ParFlow has been in continuous use for scientific discovery since 1992, and several of the current ParFlow developers have been involved with the project since the first equation was written on a white board. The ParFlow project has undergone long-term development and has been a fertile ground to gain a deep appreciation of the need for solid software engineering practices to improve scientific productivity.
Limited software development practices. The experiences of ParFlow’s development team match an earlier BSSw blog on continuous technology refreshment (CTR), which highlights a core issue: Applications that expect to continue to work over time cannot be static but must undergo "periodic upgrade or replacement of infrastructure to deliver continued reliability, improved speed, capacity, and/or new features" to respond to the developing needs of users and workflows. The ParFlow team had not adopted formal software engineering practices including CTR because of the lack of funding targeted at software maintenance.
New capabilities prioritized over good software development. In addition to necessary ongoing maintenance, most research codes are never "done." Even when there wasn't funding targeted for ParFlow development, new capabilities were being created by projects using ParFlow; but the development was done in an ad hoc manner. Lack of software development processes led to the code base becoming splintered across organizations; no one bothered to run the existing regression tests, bugs went unfixed, and users found conflicting hacks for building on current operating systems.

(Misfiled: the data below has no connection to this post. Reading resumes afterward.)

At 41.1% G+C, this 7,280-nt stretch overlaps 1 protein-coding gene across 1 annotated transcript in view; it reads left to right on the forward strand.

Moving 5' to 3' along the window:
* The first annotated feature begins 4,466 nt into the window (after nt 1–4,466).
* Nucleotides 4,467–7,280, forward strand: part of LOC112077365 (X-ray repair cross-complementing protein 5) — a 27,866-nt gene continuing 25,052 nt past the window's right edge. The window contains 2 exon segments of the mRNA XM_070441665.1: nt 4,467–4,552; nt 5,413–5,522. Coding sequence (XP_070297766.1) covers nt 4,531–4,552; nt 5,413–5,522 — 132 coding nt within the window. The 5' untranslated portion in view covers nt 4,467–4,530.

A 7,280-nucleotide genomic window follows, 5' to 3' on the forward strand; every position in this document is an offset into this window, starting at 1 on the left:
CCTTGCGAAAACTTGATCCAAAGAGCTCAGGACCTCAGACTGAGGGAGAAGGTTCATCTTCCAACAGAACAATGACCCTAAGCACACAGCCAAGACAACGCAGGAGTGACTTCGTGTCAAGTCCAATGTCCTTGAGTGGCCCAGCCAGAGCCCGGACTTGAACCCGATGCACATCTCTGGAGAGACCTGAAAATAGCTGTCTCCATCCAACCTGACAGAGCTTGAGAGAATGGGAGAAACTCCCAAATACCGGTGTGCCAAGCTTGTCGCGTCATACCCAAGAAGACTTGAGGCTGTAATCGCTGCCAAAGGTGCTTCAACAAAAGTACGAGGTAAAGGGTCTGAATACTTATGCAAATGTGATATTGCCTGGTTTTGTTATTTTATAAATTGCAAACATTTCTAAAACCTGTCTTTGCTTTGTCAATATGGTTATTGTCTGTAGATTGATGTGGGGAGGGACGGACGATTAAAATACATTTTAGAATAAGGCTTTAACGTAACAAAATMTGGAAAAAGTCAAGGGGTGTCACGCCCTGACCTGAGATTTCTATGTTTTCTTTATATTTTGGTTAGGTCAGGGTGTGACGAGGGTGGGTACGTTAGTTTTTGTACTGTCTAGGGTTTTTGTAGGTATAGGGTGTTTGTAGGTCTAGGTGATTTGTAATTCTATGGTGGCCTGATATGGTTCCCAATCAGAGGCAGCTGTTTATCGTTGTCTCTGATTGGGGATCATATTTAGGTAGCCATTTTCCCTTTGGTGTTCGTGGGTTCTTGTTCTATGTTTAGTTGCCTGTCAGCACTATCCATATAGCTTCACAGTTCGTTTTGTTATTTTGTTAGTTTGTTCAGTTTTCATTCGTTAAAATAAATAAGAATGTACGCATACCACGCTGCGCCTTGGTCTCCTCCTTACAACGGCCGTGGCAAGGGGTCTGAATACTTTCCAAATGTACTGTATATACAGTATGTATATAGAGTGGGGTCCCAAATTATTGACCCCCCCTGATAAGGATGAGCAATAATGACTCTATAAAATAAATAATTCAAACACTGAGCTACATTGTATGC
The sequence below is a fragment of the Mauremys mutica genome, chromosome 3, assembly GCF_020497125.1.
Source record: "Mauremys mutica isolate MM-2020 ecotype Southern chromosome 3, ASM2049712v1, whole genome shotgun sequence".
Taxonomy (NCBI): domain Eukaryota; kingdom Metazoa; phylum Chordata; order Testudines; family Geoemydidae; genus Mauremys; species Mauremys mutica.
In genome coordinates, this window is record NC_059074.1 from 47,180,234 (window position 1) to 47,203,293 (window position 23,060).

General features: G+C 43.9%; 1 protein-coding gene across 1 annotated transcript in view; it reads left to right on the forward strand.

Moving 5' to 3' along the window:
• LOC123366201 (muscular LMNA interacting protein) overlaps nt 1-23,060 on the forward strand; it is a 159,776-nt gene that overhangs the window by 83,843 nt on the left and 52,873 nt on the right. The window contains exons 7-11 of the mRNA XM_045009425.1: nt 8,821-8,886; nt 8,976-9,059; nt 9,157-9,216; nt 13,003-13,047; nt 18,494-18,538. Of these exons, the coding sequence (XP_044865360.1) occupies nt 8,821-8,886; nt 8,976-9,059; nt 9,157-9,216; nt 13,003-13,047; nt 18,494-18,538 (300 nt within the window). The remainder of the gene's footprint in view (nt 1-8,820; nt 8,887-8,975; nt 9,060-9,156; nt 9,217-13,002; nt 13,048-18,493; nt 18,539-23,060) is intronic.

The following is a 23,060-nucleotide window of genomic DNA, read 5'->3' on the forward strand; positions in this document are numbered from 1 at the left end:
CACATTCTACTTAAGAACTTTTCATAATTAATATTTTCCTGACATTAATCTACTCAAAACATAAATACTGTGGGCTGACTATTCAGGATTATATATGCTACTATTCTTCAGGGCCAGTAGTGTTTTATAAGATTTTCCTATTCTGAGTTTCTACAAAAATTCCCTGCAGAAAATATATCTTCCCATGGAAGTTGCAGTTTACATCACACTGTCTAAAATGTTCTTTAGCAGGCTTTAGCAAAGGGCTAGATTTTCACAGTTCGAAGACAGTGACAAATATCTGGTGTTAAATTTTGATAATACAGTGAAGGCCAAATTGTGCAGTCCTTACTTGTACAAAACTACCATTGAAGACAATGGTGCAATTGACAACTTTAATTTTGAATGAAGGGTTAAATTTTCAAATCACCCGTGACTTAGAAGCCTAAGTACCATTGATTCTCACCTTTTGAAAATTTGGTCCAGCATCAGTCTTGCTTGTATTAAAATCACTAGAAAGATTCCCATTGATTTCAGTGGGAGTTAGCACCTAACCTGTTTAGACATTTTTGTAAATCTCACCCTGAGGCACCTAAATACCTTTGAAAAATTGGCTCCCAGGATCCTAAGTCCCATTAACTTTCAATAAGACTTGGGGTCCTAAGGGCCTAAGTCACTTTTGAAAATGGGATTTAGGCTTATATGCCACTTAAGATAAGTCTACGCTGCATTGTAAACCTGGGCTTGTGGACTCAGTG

Intermittent funding for development and maintenance of the software. A key lesson that we have learned from observing the development and evolution of ParFlow has been the need to have one or more identified maintainers to keep the software in a running and usable state. Looking back at the on/off cycle of funding, we have observed several recurring patterns of failure when there are no maintainers.
Warning Signs Your Code Is Becoming Unsustainable
Regression tests begin to fail. When the project lacks a maintainer, no one is standing guard watching the tests to halt additional changes when a test fails. The same pattern was seen on multiple occasions when we lacked a maintainer: A code change was made that caused one or more of the tests to fail, the failure was ignored, and another change was made that caused additional failures masked by the previous failures. Fixing situations like this months and sometimes years after the changes are introduced is not a joyful experience. It is not an exaggeration to say the cost in person-hours can quickly reach 100x what it would cost if the bugs had been fixed when first introduced.